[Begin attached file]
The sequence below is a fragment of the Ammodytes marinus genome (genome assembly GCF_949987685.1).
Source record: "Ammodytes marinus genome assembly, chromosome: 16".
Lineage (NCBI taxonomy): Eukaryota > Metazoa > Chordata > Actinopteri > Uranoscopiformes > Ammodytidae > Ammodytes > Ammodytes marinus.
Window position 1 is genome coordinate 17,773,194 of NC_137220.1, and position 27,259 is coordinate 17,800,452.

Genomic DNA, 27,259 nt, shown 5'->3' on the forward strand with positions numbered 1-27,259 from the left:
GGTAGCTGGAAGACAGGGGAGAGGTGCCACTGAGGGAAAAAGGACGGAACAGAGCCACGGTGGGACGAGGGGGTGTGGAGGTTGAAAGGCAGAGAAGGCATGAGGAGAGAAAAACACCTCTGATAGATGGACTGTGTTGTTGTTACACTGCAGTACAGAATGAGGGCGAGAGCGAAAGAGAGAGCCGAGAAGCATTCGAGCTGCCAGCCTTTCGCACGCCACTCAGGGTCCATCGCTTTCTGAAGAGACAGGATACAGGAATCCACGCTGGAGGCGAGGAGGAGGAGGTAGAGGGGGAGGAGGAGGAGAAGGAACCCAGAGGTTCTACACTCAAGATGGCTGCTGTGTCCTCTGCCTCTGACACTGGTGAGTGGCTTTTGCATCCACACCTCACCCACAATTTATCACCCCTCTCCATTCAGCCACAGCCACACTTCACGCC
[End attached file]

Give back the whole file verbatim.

The sequence below is a fragment of the Ammodytes marinus genome (genome assembly GCF_949987685.1).
Source record: "Ammodytes marinus genome assembly, chromosome: 16".
Lineage (NCBI taxonomy): Eukaryota > Metazoa > Chordata > Actinopteri > Uranoscopiformes > Ammodytidae > Ammodytes > Ammodytes marinus.
Window position 1 is genome coordinate 17,773,194 of NC_137220.1, and position 27,259 is coordinate 17,800,452.

Genomic DNA, 27,259 nt, shown 5'->3' on the forward strand with positions numbered 1-27,259 from the left:
GGTAGCTGGAAGACAGGGGAGAGGTGCCACTGAGGGAAAAAGGACGGAACAGAGCCACGGTGGGACGAGGGGGTGTGGAGGTTGAAAGGCAGAGAAGGCATGAGGAGAGAAAAACACCTCTGATAGATGGACTGTGTTGTTGTTACACTGCAGTACAGAATGAGGGCGAGAGCGAAAGAGAGAGCCGAGAAGCATTCGAGCTGCCAGCCTTTCGCACGCCACTCAGGGTCCATCGCTTTCTGAAGAGACAGGATACAGGAATCCACGCTGGAGGCGAGGAGGAGGAGGTAGAGGGGGAGGAGGAGGAGAAGGAACCCAGAGGTTCTACACTCAAGATGGCTGCTGTGTCCTCTGCCTCTGACACTGGTGAGTGGCTTTTGCATCCACACCTCACCCACAATTTATCACCCCTCTCCATTCAGCCACAGCCACACTTCACGCC